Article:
Surveying native bee species

By Kim Huntzinger, melittologist and research associate, Bayer Bee Care Center

Bee from the Andrenidae family (genus Andrena) collecting early spring dandelion pollen. ©Dick Rogers, Bayer Bee Care Center

There are close to 4,000 species of bees in North America. Bees are distinct from wasps and flies in that they are insects that collect pollen and nectar to feed to their developing young.  Bees are oftentimes quite hairy, having specialized structures for collecting and transporting large quantities of pollen. Closely related are wasps, which also visit flowers for the nectar but have carnivorous young requiring animal protein (often in the form of spiders or caterpillars) for development.  Most of North American bee species are solitary ground-nesters (70 percent) or twig-nesters (30 percent), where a single female builds and provisions her own nest. Very few bee species are social like honey bees (Apis mellifera) or bumble bees (~50 Bombus species), which live in colonies with a division of labor between the queen and a multitude of workers.

Forsythia (plant) with Bombus sp. ©BayerBeeCare

The natural distribution of bees varies throughout the United States based on the habitat and nutritional needs of each species. Some bees are generalists and able to collect pollen and nectar from a wide variety of plants in bloom, while other bee species are specialists and require nutrition from very specific plants or plant groups. The shrub lands in the western U.S. tend to have greater bee diversity (+1000 species) than the forests of eastern U.S. (<500 species). Diversity surveys are conducted by scientists, land agencies and hobbyists to create local and regional species lists. They use a variety of collecting techniques, such as sweep nets, traps and, in limited cases, photography. Specimens are maintained in private and public museums along with other historic bee specimens from past collecting events for researchers to use and reference.

In order to know the status of our bee species, it is important to document when and where they occur by conducting surveys or inventories. Time, funding, weather and accessibility limit the progress of documenting occurrence of native and exotic bee species. Remote areas are hard to access but provide some of the most interesting information. There are vast areas of the U.S. that do not have road access and subsequently have not been well sampled. In addition, locations need to be sampled multiple times because the composition of species can change during the season (spring bees versus fall bees) and year-to-year. Monitoring sites where long-term surveys (+10 years) are conducted provide datasets that allow researchers to look at patterns in bee populations and gain an understanding of the benefits and limitations of the data. These are based on such things as the seasonal bloom, weather variation, variation in collection methods and effort, disease and pathogens, invasive species, floral associations and land-use.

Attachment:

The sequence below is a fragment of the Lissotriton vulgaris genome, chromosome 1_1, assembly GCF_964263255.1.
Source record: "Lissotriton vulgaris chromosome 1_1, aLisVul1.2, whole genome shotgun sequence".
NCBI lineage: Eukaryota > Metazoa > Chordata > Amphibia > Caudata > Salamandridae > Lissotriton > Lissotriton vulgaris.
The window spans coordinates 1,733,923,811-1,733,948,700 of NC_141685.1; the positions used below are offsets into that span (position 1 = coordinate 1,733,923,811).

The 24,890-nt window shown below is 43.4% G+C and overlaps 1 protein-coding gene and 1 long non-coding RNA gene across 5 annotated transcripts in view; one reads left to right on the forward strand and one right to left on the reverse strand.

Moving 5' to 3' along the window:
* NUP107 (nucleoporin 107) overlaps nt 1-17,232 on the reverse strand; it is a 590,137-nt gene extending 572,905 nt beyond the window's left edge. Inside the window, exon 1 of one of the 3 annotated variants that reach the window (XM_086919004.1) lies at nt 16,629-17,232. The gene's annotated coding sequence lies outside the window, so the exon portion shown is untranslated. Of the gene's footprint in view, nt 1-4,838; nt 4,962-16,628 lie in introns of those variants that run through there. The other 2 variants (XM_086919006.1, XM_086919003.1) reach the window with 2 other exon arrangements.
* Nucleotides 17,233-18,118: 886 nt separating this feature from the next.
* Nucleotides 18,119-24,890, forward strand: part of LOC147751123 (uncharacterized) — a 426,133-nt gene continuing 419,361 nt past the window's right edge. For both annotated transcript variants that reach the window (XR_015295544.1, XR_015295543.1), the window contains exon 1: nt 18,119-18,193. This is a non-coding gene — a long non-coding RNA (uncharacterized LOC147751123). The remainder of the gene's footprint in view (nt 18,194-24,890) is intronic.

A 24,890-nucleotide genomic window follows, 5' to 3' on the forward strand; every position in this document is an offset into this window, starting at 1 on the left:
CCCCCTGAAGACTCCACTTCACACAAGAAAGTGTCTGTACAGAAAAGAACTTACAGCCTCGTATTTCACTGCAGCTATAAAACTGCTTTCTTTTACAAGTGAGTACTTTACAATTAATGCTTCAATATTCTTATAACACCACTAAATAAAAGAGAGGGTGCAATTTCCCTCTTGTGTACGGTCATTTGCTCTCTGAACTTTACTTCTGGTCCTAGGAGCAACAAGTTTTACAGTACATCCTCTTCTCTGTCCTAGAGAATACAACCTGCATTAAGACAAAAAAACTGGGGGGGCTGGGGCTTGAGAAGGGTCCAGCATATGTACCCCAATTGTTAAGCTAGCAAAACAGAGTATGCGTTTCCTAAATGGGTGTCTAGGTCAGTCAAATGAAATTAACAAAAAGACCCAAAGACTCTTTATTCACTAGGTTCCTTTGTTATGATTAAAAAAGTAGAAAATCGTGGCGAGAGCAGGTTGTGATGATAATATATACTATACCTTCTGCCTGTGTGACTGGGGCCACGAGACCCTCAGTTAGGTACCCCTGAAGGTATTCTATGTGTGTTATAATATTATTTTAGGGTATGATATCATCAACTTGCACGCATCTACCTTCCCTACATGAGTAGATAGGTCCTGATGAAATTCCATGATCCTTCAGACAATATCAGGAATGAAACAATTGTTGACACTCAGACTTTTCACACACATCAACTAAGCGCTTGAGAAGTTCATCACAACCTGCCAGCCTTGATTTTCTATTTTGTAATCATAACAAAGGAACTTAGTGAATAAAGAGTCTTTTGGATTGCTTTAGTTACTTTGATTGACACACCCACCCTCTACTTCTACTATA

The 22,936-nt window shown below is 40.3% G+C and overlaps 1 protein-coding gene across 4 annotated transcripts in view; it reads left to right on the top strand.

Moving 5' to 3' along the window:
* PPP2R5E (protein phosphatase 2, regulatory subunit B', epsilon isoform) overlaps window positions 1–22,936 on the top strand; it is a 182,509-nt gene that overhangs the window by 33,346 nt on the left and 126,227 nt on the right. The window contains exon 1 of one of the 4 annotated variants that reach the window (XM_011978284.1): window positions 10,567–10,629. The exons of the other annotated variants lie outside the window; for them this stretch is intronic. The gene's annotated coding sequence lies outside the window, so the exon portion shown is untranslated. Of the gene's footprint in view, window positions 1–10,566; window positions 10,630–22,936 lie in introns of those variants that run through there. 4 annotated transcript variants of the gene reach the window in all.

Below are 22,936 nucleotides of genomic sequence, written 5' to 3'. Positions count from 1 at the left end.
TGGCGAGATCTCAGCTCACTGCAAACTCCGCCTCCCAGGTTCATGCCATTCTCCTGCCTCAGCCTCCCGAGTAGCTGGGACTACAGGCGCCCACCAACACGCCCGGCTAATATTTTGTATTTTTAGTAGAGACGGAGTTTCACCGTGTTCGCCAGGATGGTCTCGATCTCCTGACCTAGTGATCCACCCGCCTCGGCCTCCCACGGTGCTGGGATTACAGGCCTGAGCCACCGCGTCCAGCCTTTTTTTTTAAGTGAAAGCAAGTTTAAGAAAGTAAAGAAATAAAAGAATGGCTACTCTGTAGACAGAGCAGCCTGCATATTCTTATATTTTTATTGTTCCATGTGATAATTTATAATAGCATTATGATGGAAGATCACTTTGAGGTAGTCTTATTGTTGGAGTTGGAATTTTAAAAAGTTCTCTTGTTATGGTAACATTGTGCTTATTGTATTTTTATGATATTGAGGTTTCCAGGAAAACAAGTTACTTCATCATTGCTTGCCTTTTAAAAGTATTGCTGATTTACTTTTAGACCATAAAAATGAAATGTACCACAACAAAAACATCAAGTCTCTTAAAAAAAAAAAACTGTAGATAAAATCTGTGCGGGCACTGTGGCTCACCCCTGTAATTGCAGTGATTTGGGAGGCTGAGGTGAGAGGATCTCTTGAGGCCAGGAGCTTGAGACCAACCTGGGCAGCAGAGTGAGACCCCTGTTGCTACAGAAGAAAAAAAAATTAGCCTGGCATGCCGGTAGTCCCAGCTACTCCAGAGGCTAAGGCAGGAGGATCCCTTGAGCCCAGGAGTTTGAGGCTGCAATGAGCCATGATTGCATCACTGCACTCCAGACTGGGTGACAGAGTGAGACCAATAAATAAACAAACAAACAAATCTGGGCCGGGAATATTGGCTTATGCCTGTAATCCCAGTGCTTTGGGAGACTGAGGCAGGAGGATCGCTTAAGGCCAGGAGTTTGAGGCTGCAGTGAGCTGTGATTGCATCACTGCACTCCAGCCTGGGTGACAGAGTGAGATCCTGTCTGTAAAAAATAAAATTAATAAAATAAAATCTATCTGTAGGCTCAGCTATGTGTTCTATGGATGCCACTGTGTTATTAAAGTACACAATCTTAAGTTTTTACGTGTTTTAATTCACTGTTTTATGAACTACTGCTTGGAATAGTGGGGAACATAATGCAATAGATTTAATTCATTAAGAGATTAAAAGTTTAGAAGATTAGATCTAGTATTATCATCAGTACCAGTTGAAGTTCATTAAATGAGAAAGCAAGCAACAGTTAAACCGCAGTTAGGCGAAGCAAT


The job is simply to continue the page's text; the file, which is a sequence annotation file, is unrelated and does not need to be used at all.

Drawer of bee specimens sorted into categories. Notice size variation between species. ©BayerBeeCare

Bee researchers, or melittologists, use active and passive collection methods during bee surveys. Using a sweep net is a form of active collection, and traps are a form of passive collection. Monitoring traps for pests (such as Japanese beetles) may inadvertently capture bees, but traps that specifically target bees are called “bee bowls” and are painted with fluorescent paints (often yellow, blue and white) to be visible to passing bees. These bowls are filled with a soapy solution that allows insects and debris to become submerged when alighting on the surface. Typically, active net collecting is coupled with traps because not all bee species are caught in the bee bowls. Likewise, not all bee species are captured by net collection methods. Once the bees are captured, they are washed, dried, fluffed, pinned, labeled, identified and entered into a database. This sequence allows researchers to verify identifications, dates and locations and augment current distribution maps.

I’m particularly passionate about surveying native bee species because of the incredible experiences it has afforded me. I have participated in several long-term surveys in remote locations of the U.S. as a collector, curator and taxonomist and in specimen processing and data entry. These opportunities have allowed me to see firsthand the magnitude of the endeavor to document our native bee fauna. Oftentimes during these surveys, new species are discovered and/or confirmed. Imagine having a life-checklist to see all the bee species in the U.S. – or around the world (+20,000 species)!

For more information on Bayer bee health initiatives, visit the Bayer Bee Care program website.